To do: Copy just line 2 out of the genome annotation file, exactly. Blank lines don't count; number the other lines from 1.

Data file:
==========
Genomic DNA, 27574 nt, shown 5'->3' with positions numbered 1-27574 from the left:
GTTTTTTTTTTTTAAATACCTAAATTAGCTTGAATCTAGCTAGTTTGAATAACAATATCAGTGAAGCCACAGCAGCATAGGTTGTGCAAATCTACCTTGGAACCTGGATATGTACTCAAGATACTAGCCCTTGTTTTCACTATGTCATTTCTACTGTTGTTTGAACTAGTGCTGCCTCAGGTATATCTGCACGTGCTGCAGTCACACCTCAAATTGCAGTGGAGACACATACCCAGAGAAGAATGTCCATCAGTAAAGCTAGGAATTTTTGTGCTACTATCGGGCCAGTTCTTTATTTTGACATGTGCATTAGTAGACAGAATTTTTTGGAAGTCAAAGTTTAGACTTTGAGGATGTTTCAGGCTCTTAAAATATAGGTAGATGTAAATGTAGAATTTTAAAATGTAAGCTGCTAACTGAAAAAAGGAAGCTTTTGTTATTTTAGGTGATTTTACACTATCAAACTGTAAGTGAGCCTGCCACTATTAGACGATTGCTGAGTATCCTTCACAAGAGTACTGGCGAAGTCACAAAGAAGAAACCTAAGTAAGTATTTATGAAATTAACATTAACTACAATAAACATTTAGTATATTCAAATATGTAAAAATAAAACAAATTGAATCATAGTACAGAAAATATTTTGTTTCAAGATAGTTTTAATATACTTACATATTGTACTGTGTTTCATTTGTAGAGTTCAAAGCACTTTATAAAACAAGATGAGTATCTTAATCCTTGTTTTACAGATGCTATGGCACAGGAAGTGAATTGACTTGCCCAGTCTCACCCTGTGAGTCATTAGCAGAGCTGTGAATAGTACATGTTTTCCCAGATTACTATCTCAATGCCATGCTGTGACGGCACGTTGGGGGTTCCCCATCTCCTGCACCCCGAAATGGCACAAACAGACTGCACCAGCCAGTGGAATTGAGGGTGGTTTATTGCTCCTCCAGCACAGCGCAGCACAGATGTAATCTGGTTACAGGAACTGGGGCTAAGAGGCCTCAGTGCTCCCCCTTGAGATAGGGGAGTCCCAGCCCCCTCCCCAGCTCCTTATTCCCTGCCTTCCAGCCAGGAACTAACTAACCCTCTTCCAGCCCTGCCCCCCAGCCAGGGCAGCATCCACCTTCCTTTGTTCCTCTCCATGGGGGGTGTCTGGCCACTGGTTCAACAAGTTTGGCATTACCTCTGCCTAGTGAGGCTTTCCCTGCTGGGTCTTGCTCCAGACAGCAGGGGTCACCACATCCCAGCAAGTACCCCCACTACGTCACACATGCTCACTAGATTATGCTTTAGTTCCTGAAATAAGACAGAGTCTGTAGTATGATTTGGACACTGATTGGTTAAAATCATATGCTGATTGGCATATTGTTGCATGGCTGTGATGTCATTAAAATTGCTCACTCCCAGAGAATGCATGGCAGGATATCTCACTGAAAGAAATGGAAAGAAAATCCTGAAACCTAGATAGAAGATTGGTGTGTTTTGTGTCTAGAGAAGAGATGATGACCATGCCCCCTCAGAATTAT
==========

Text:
GTTTTTTTTTTTTAAATACCTAAATTAGCTTGAATCTAGCTAGTTTGAATAACAATATCAGTGAAGCCACAGCAGCATAGGTTGTGCAAATCTACCTTGGAACCTGGATATGTACTCAAGATACTAGCCCTTGTTTTCACTATGTCATTTCTACTGTTGTTTGAACTAGTGCTGCCTCAGGTATATCTGCACGTGCTGCAGTCACACCTCAAATTGCAGTGGAGACACATACCCAGAGAAGAATGTCCATCAGTAAAGCTAGGAATTTTTGTGCTACTATCGGGCCAGTTCTTTATTTTGACATGTGCATTAGTAGACAGAATTTTTTGGAAGTCAAAGTTTAGACTTTGAGGATGTTTCAGGCTCTTAAAATATAGGTAGATGTAAATGTAGAATTTTAAAATGTAAGCTGCTAACTGAAAAAAGGAAGCTTTTGTTATTTTAGGTGATTTTACACTATCAAACTGTAAGTGAGCCTGCCACTATTAGACGATTGCTGAGTATCCTTCACAAGAGTACTGGCGAAGTCACAAAGAAGAAACCTAAGTAAGTATTTATGAAATTAACATTAACTACAATAAACATTTAGTATATTCAAATATGTAAAAATAAAACAAATTGAATCATAGTACAGAAAATATTTTGTTTCAAGATAGTTTTAATATACTTACATATTGTACTGTGTTTCATTTGTAGAGTTCAAAGCACTTTATAAAACAAGATGAGTATCTTAATCCTTGTTTTACAGATGCTATGGCACAGGAAGTGAATTGACTTGCCCAGTCTCACCCTGTGAGTCATTAGCAGAGCTGTGAATAGTACATGTTTTCCCAGATTACTATCTCAATGCCATGCTGTGACGGCACGTTGGGGGTTCCCCATCTCCTGCACCCCGAAATGGCACAAACAGACTGCACCAGCCAGTGGAATTGAGGGTGGTTTATTGCTCCTCCAGCACAGCGCAGCACAGATGTAATCTGGTTACAGGAACTGGGGCTAAGAGGCCTCAGTGCTCCCCCTTGAGATAGGGGAGTCCCAGCCCCCTCCCCAGCTCCTTATTCCCTGCCTTCCAGCCAGGAACTAACTAACCCTCTTCCAGCCCTGCCCCCCAGCCAGGGCAGCATCCACCTTCCTTTGTTCCTCTCCATGGGGGGTGTCTGGCCACTGGTTCAACAAGTTTGGCATTACCTCTGCCTAGTGAGGCTTTCCCTGCTGGGTCTTGCTCCAGACAGCAGGGGTCACCACATCCCAGCAAGTACCCCCACTACGTCACACATGCTCACTAGATTATGCTTTAGTTCCTGAAATAAGACAGAGTCTGTAGTATGATTTGGACACTGATTGGTTAAAATCATATGCTGATTGGCATATTGTTGCATGGCTGTGATGTCATTAAAATTGCTCACTCCCAGAGAATGCATGGCAGGATATCTCACTGAAAGAAATGGAAAGAAAATCCTGAAACCTAGATAGAAGATTGGTGTGTTTTGTGTCTAGAGAAGAGATGATGACCATGCCCCCTCAGAATTAT